illegal immigration, the problem has completely shifted from 
the highs, I think, the top number of individuals we ever 
apprehended coming across the border illegally is something 
like 1.6, 1.7 million people over a decade ago. But those were 
Mexican economic migrants, oftentimes apprehended multiple 
times the same day.
    Today we face a different issue, and that is what this 
chart\1\ is about. I am passing it out because we just got 
updated information. This, I believe, is our current problem. 
Because of our laws that treat, for example, unaccompanied 
children from Central America differently than we would from 
Mexican or Canadian unaccompanied children, because of the 
Flores Agreement that was challenged in court and there is now 
a reinterpretation of it, people that come in as family units 
also basically cannot be detained, so we are in full catch-and-
release.
---------------------------------------------------------------------------
    \1\ The chart referenced by Senator Johnson appears in the Appendix 
on page 79.
---------------------------------------------------------------------------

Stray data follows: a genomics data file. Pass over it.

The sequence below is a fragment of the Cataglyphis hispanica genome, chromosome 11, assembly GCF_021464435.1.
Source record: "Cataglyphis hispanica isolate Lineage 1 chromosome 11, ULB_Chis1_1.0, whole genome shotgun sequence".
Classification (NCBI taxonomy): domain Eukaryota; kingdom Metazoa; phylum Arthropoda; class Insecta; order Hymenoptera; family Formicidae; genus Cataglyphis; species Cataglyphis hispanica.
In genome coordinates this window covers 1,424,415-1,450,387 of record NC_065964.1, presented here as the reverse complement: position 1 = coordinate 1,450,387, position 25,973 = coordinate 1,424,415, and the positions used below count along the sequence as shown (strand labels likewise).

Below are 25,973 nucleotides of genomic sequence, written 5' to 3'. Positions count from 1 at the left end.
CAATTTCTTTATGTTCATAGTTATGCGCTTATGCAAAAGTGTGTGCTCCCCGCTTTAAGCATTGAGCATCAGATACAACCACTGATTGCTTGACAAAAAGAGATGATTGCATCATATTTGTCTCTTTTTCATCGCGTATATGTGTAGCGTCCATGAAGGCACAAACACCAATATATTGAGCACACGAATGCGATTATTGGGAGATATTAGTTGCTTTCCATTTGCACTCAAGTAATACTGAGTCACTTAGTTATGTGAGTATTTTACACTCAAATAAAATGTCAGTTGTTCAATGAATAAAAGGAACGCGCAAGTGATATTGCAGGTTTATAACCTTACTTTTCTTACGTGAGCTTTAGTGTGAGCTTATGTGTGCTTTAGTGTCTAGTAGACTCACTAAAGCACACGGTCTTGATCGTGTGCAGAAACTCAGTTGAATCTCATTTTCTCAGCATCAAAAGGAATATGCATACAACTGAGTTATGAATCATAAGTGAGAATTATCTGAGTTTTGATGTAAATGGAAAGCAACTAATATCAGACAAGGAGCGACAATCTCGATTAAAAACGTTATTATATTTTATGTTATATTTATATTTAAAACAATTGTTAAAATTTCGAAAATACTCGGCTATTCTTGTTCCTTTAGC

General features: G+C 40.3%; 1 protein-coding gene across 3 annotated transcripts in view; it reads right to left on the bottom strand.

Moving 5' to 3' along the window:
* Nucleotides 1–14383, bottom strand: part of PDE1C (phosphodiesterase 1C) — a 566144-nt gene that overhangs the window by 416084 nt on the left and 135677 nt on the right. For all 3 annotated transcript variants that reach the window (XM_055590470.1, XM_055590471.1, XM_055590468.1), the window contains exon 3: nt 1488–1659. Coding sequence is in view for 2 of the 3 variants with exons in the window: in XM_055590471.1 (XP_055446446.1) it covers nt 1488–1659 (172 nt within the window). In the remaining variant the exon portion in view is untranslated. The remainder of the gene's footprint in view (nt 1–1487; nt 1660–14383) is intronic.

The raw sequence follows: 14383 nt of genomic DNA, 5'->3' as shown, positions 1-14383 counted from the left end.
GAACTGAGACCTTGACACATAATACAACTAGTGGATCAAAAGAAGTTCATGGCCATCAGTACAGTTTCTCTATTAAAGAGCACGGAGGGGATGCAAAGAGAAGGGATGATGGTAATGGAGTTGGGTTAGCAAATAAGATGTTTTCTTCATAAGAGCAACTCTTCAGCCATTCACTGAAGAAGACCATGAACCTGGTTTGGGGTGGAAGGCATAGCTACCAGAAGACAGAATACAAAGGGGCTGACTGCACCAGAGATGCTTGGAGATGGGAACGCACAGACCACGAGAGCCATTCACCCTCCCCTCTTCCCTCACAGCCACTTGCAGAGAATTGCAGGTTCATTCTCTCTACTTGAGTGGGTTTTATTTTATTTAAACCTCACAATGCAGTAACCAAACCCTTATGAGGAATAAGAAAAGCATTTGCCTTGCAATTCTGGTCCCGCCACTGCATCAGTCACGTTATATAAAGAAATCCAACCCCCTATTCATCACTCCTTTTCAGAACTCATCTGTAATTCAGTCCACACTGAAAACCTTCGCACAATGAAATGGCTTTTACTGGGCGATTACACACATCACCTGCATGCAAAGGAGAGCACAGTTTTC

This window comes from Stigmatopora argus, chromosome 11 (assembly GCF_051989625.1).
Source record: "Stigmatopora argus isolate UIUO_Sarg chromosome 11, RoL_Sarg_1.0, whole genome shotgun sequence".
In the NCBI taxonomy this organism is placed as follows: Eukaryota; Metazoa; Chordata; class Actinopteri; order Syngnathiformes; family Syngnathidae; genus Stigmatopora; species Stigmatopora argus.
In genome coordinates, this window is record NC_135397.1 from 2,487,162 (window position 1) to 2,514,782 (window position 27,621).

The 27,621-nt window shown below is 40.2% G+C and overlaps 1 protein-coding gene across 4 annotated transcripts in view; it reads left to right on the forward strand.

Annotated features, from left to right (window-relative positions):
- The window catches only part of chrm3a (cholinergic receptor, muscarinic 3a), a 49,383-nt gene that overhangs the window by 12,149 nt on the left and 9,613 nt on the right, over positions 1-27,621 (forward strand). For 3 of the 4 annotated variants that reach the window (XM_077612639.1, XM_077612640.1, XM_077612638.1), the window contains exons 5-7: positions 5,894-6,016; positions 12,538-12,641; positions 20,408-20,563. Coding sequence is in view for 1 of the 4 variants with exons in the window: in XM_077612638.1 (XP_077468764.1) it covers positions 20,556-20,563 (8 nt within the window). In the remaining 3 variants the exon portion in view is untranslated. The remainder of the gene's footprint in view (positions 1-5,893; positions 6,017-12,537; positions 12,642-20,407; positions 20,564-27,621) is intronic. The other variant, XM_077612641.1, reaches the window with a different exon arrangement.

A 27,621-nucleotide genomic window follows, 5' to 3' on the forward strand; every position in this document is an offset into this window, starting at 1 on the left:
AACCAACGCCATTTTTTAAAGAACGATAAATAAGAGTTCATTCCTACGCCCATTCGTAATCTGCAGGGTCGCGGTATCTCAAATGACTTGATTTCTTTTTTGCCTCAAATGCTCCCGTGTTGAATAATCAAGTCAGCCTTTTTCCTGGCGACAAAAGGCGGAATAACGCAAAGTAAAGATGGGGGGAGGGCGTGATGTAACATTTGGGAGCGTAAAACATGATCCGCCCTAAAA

So what this chart shows is the red blocks are children, 
unaccompanied children coming in from Central America, 
illegally apprehended between the borders, up to 2011, about 
4,000 per year. Then President Obama announced the Deferred 
Action for Childhood Arrivals (DACA) memorandum, and although 
it does not apply to anybody that came in since, it was used as 
a catalyst by the coyotes, the drug traffickers who have become 
human traffickers.
    We just read a horrific story of individuals being abused 
because of women being put into the sex trade in the New York 
Times. I would ask everybody to read that if you want to see 
what the problem is. But the information we have gotten now, 
because we incentivize and we reward basically by allowing 
people to stay, if you come in as an unaccompanied child or as 
part of a family unit, we have gone from 2014, which was the 
big problem here--that is when President Obama declared a 
humanitarian crisis, and we all agreed, and the U.S. Customs 
and Border Protection (CBP) really did a yeoman's job of 
responding to that and setting up facilities to delouse and 
clean and provide medical attention.
    120,000 thousand people came to this country in 2014 as 
either an unaccompanied minor or as part of a family unit. Last 
year, 145,000 people came in those two categories. The latest 
information, in the first 5 months now of this year, 159,000 
people have come into this country illegally between the ports 
of entry (POEs), taking a very dangerous journey, as either an 
unaccompanied child, but more and more as a family unit because 
it is very advantageous for them to do that. This is a problem. 
But the only reason I can display this problem is we are 
starting to get some more accurate information.
    And so I wanted to make this point, but I also wanted to